[Avodah] Hasagat Gevul of a bus company

T613K at aol.com T613K at aol.com
Tue Jan 8 06:35:30 PST 2013


From: Arie Folger <afolger at aishdas.org>

>> Dear  Ovedim,

Pitchei Choshen Geneiva veOnaah pg. 269 wonders whether a cabbie  may
solicit customers from a bus stop. Is it like recruiting customers from  a
competitor's store, which is prohibited? One argument in favor of  allowing
it - which, in my opinion, is unconvincing - is that bus stops are  not like
store, but merely convenient place markers for customers to know  where they
can flag a bus.

However, I can two other possible  distinctions that might make the practice
permissible, though I am  unsure.
1) the product taxi ride and the product bus ride are  fundamentally
different services....<<

Kol tuv,
Arie Folger,

This reminds me of an old joke which may be relevant.  A man  comes home 
from work all red-faced and out of breath and his wife says, "What  
happened?!"  He says, "I decided to save two dollars so instead of  taking the bus, I 
ran home behind the bus."  "You idiot!" she  replies.  "You should have run 
home behind a taxi, you could have  saved TEN dollars!"
If someone came into a store and offered customers similar products for  
much less money, he could be said to be undercutting the shopkeeper.  But  if 
he offered a different product, and much more expensive at that, how is that 
 undercutting his competitor?
Related to this question of why taxis are so much more expensive than  
buses, well, I don't know if buses in Israel are privately owned and operated  
for profit, but here in Miami buses are run by the government and the fare  
doesn't come close to paying for the cost of the transportation, which is  
heavily subsidized by the taxpayers.  Taxis, in contrast, are private  
businesses.  Perhaps someone here can tell me if hasagas gevul applies to  
providing a for-profit alternative to a government service?
I remember the famous story of the Chofetz Chaim, who supposedly tore up a  
postage stamp when he gave a letter to someone to deliver personally -- so 
that  the government wouldn't lose the money it was "owed."  I never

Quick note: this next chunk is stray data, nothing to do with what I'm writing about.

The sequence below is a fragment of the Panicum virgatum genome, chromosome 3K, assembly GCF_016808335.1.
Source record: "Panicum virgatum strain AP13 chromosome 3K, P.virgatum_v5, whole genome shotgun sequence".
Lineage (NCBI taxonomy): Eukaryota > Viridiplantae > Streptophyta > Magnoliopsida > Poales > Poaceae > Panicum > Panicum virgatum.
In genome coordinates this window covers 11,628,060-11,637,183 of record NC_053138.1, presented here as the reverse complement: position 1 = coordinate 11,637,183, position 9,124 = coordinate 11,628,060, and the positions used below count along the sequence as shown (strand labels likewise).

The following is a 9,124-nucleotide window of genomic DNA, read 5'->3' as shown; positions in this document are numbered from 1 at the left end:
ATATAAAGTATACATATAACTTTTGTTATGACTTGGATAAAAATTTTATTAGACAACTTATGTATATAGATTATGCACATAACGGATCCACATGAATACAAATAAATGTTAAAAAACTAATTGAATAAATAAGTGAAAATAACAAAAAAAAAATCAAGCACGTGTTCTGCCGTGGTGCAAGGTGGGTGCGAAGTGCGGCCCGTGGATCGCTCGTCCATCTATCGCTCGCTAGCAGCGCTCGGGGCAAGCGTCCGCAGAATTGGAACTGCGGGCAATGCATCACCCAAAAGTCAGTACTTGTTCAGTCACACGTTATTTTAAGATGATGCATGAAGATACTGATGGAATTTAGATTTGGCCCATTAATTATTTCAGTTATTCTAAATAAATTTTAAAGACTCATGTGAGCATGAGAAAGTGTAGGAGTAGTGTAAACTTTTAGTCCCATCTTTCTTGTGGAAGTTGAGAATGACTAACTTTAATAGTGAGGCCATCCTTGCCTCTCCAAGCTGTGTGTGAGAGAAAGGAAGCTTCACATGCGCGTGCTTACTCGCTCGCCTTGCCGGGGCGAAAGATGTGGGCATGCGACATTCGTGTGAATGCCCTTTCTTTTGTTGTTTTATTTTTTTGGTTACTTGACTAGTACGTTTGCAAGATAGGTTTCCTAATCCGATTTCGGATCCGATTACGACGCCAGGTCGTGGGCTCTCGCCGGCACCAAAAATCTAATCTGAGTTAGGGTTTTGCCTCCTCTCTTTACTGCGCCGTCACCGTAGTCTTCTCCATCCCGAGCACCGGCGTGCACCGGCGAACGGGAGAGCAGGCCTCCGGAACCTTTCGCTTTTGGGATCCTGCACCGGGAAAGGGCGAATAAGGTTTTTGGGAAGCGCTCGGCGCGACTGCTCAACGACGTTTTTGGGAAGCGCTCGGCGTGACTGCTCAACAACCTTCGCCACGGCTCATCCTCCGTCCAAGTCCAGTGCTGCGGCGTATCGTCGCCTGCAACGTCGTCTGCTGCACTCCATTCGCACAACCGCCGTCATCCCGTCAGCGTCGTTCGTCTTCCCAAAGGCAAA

understood  that story because if you didn't use the government's service, why 
should you  have to pay the government anyway?  Is sending a letter with a 
friend some  kind of hasagas gevul issue vis-a-vis the United States postal 
service?  I  don't see it. 
OK but then you will say the issue isn't using a taxi instead of a bus,  
it's the taxi driver using the bus stop -- built and operated by the  
government -- for his own private use.  Well OK suppose I told my friend,  "I have a 
letter for you to take to Israel, meet me at the post office and I'll  give 
it to you."  Hasagas gevul?  Or suppose I went up and down the  line of 
people waiting at the post office and said to them, "I can deliver that  letter 
for you at five times the price the post office is charging, but it  will 
get there quicker."  Hm I think I see...yes, it might be a  problem.
But the question was framed as "whether a cabbie may solicit customers from 
 a bus stop. Is it like recruiting customers from a competitor's store, 
which is  prohibited?"  Which implies that a private business (a taxi vs a bus 
or UPS  vs the post office) can in any sense be considered competition to a 
public  taxpayer-paid service.  But can it?
If I am out walking and get tired, I can't trespass on someone else's  
property and go sit on their lawn chair.  But I can sit and rest at a bus  stop. 
 Isn't the bus stop public property to be used however the public  wants to 
use it?

--Toby  Katz


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